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essay

June 24, 2016

The Digital Underworld: What You Need to Know

Illustration by Meriel Waissman

Tens of millions of Americans will have their credit-card numbers, hospital records, or digital identities hacked or stolen this year, RAND research suggests—victims of a cybercrime industry that now rivals the illegal drug trade in reach and sophistication.

The numbers are more sobering than surprising. For years now, RAND researchers have documented the growing threat posed by a digital underworld where hackers sell their services like mercenaries and credit-card numbers can be had for pennies on the dollar.

Their research has helped define that threat from the perspective of attackers, defenders, and the everyday consumers caught in the middle. Taken together, it offers a rare glimpse inside the secret world of cyber hacks and counterattacks—and some hard lessons for anyone with a computer or a credit card.

The Hackers Are Winning

The numbers alone are damning. A RAND report released earlier this year estimated that 64 million American adults had been notified in the previous year alone that their personal data had been breached—more than a quarter of the adult population.

Man sitting on computer phishing, catching a woman

Illustration by Meriel Waissman

The survey was the first of its kind to examine consumer attitudes and responses to the data breaches that have become a near-daily fixture in news headlines. Most of the cases it found involved stolen credit-card numbers or financial records, the staples of cybercrime.

But at least a fifth of the victims said they had lost health data or social security numbers. That's a troubling statistic, the researchers warned, because those records are much harder to recover and repair—and that makes them valuable for identity theft, medical fraud, or blackmail.

“I want to be optimistic. But currently, the attackers are outpacing the defenders.”

Lillian Ablon, information systems analyst

The survey also revealed that consumers don't always respond to breaches as expected—and often don't even act in their own best interest. Around two-thirds of the respondents said they accepted free credit-monitoring services after a breach, much higher than previous estimates. But barely half bothered to change their account passwords, and nearly 90 percent said they continued to do business with the companies that lost their data.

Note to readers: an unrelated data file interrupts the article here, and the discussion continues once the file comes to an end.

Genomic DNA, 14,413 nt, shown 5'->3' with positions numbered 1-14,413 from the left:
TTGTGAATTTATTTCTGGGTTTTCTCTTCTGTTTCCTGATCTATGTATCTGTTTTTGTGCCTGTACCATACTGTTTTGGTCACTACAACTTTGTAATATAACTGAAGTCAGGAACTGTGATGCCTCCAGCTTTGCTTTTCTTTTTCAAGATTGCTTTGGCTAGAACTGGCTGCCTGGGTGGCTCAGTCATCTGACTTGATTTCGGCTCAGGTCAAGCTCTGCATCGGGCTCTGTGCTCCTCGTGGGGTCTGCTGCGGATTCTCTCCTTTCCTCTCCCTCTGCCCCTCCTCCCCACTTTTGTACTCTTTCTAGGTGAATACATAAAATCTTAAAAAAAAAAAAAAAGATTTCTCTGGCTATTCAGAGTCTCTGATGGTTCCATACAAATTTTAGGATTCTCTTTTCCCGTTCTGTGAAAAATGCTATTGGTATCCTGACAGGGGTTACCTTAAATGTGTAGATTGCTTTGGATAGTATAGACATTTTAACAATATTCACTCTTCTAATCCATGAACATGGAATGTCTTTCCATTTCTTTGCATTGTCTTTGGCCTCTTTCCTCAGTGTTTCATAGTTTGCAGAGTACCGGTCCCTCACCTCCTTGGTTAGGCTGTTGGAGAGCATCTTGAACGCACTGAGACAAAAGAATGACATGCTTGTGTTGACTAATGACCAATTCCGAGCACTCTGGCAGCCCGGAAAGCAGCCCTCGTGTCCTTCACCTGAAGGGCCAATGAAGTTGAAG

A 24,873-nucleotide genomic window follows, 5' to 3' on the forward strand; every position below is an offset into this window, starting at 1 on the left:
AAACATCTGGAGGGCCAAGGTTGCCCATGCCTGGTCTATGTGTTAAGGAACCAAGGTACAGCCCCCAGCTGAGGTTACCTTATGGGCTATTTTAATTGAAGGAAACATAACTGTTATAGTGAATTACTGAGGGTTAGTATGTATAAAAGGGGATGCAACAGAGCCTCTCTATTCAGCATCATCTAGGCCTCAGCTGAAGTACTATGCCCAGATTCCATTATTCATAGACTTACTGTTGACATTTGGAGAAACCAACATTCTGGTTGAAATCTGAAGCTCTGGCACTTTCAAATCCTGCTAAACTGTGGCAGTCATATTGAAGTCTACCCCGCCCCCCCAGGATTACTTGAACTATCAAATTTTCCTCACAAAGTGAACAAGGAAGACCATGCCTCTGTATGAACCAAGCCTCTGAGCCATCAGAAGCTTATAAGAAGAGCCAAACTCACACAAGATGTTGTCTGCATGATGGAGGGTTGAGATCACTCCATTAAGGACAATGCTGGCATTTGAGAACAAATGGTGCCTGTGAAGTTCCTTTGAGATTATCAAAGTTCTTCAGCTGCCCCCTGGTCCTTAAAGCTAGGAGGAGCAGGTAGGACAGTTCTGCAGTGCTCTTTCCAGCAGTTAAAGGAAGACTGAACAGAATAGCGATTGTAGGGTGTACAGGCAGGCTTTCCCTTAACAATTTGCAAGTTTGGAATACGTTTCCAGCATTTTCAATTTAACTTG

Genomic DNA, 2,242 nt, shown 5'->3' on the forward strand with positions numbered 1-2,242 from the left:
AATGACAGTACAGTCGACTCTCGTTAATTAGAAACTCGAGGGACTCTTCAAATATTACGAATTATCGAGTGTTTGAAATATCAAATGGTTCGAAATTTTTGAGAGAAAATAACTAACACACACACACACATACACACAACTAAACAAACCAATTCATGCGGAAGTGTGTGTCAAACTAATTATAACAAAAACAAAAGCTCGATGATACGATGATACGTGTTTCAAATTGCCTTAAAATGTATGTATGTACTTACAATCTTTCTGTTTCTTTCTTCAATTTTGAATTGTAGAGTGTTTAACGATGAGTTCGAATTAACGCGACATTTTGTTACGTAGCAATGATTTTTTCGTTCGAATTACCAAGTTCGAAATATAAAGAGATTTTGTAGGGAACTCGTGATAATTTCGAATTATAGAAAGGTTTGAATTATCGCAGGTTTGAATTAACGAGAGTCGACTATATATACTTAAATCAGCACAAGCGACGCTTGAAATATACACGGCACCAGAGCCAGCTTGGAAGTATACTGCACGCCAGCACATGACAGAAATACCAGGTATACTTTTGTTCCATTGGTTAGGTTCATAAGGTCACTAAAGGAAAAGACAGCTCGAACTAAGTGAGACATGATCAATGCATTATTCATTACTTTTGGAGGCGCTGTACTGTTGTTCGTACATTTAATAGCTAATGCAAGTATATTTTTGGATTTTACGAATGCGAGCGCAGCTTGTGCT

“Consumers seem to be pretty forgiving,” said Lillian Ablon, a cybersecurity and emerging technologies researcher at RAND. “There doesn't seem to be much incentive for companies to change.”

Costs Are Rising, but Security Isn't Keeping Pace

The chief information security officers in charge of network defense face a costly catch-22: No matter how much they spend on cybersecurity, there's no way to know when it's enough—only, in the aftermath of a successful attack, when it wasn't. RAND researchers call it the defender's dilemma.

Worldwide spending on cybersecurity now totals around $80 billion a year. Yet in interviews with public and private cybersecurity executives, RAND researchers found little confidence that they will gain the upper hand anytime soon. They live by a grim maxim: People who run networks should always assume the hackers have already gotten in.

Those interviews also revealed that it's not the loss of data that most concerns corporate and government security officers; it's the loss of reputation and public trust. That raises the stakes exponentially, making even a harmless breach cause for alarm and driving up security costs, sometimes out of proportion to the actual threat.